The problem I have with this is that, he contradicts this earlier in the book with Sloan. Eragon tells Sloan that he might not always be held to this "curse" that Eragon has laid upon him because who he is, who his true name is, might change. So, why didn't these dragons get new True Names? Why couldn't magic be used to give them a new True Name? Wouldn't wiping their True Names -everything - about them out, according to the way the magic works, negate them? Wouldn't the change in their lack of name status give them New True names? Don't animals have True Names too? I'm fairly certain that Pepper our parakeet's True Name isn't the Ancient Language word for Parakeet, and he does know when we're talking about him and does have a sense of "self" as he thinks he belongs to the flock of our family.
Long about way short, I don't know if I think the concept of taking away an individual's "name" is well... do-able? At least... well, it doesn't make sense to me.
The final thing I don't get is that there should be plenty of stories about dragons and their riders about with intelligent talking dragons with names. But it seems like those things don't exist. There isn't a mythology of stories and things that existed "before" the fall of the dragon riders. It's just There were Dragon Riders and they were Great! But never any specifics as to what they did which was so great.
We then get the second part of our Doctor Who reference:
Arya smiled. “No.” With a flourish, she completed the latest sentence she had been working on. He tilted his head and sidled closer in order to decipher the glyphs she had inscribed. They read: The trickster, the riddler, the keeper of the balance, he of the many faces who finds life in death and who fears no evil; he who walks through doors
It's a continuation of the first and when Eragon wants to know why she wrote this she says “The thought that many things are not what they appear.”
but that doesn't make any sense in context. She's talking about a specific individual not an idea.
So, remember how I've been saying that they just need to find Galby's true name and it'll be fine, apparently Eragon has that thought. “Has anyone tried to guess Galbatorix’s true name?” Eragon asked. “It seems as if that would be the fastest way to end this war. To be honest, I think it might be the only hope we have of vanquishing him in battle.”
Just note the end of the sentence there "vanquishing him in battle
". Not just vanquishing him, but in battle, like there's no other options or ways to stop him except for fighting him one on one. Which we know will happen.
Apparently three other elves have discovered his true name. Arya doesn't think Galby knows his true name I am of the opinion that he does not, for whatever it is, his true name must be so terrible, he could not go on living if he heard it
. (Which only makes me wonder what will happen if Eragon learns his true name. Or at least the true name I think he should have.)
While this discussion is happening Arya is plucking grass and making something out of it. Plucking it and killing it.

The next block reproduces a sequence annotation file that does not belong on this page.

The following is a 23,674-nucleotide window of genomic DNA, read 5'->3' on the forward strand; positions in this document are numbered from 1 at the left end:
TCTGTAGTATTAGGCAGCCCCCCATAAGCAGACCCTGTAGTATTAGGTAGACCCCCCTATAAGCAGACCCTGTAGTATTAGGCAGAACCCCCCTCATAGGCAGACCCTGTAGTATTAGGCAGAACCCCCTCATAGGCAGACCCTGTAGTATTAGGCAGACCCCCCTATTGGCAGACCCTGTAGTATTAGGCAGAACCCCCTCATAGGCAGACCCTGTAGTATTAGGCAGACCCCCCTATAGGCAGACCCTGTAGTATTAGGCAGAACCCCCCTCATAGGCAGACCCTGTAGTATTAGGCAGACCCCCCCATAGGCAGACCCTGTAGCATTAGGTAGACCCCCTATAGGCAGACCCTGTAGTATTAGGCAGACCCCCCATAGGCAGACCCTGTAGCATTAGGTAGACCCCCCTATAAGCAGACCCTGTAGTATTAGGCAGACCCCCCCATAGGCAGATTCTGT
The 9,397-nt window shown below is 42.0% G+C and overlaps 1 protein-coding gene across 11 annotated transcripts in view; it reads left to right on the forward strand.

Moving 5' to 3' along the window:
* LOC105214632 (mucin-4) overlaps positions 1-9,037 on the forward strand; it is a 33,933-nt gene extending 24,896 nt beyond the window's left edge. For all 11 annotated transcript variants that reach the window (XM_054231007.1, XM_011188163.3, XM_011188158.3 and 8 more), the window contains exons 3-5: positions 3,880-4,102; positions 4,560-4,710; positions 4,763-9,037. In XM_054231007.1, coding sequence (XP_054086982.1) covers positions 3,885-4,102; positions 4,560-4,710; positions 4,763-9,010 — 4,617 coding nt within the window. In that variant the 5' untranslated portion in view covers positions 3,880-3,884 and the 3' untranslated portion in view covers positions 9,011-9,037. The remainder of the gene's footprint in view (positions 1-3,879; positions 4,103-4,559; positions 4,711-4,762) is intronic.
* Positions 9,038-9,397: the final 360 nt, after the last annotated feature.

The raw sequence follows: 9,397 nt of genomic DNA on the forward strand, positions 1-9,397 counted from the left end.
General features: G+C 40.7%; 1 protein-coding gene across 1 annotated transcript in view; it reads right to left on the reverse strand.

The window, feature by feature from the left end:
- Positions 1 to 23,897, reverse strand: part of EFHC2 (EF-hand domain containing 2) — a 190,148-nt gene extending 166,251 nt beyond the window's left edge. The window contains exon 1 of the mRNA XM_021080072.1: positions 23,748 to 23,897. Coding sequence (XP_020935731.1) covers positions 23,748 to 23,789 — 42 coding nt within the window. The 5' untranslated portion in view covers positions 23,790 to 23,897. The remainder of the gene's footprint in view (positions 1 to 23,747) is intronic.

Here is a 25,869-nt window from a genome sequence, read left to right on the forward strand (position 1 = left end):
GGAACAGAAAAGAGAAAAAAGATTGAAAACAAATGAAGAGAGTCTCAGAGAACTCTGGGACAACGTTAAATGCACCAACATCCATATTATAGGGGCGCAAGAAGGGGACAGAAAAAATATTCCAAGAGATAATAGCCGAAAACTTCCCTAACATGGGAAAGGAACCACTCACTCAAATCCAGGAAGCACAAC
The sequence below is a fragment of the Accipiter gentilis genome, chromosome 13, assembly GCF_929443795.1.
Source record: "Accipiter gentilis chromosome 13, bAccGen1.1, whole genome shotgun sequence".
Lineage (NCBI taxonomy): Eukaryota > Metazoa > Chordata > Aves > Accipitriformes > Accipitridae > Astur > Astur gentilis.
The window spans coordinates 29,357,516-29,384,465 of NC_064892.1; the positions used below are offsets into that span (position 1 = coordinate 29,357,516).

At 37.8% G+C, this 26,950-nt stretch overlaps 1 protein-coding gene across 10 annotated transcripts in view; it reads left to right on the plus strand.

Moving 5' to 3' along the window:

Apparently knowing his true name isn't going to do them any good because Galby has created a spell that kills anyone who tries to use his name against him. Since they don't know how the spell kills people, they can't protect themselves against it. Sadly, apparently, "protect me against Galby's killing spell when I use his true name" doesn't seem to be an option. Then to contradict himself again, Arya says that Yoda continues to try and discover Galby's true name. Apparently "use" means speak his true name.
Paolini is certainly throwing a mountain at Eragon here in trying to defeat Galby. And he's also trying to make it so that the only way he can
defeat Galby is through an Epic Battle. He's -to use a RPG term- railroading the plot so that there's only one option left for Eragon. At least that's how it feels like to me.
So, all that grass that Arya has been plucking ("No! No! My life! I don't want to die! EEEEEE!!!" shriek the blades) has been made into a woven ship. With a pleased expression, she held out her hands, palms-upward. Resting on them was an exquisite ship made of green and white grass. It was no more than four inches long, but so detailed, Eragon descried benches for rowers, tiny railings along the edge of the deck, and portholes the size of raspberry seeds. The curved prow was shaped somewhat like the head and neck of a rearing dragon. There was a single mast.
Ah, I see Arya excelled in underwater basket weaving. Beyond that, I'm not sure if that's possible. But whatever. It's pretty and neat, never mind the deaths of those poor blades of grass.
She breathes on the ship with a magic word and it starts to fly off. It will fly forever where ever there are plants. Which is kind of a neat thing, I think, a tiny bobbing grass ship just flying around. It's a nice image.
Paolini uses the word "pulsing" to describe the fire that Eragon looks at. He wonders if he should put a protective spell on himself so that Galby can't use his True Name against him. Arya says he shouldn't worry about it, after all finding true names is hard. But Galby managed to find Thorn's true name, he's just a wee baby and Murtagh's as well, in a short period of time. Arya says that not even she could probably figure out his name.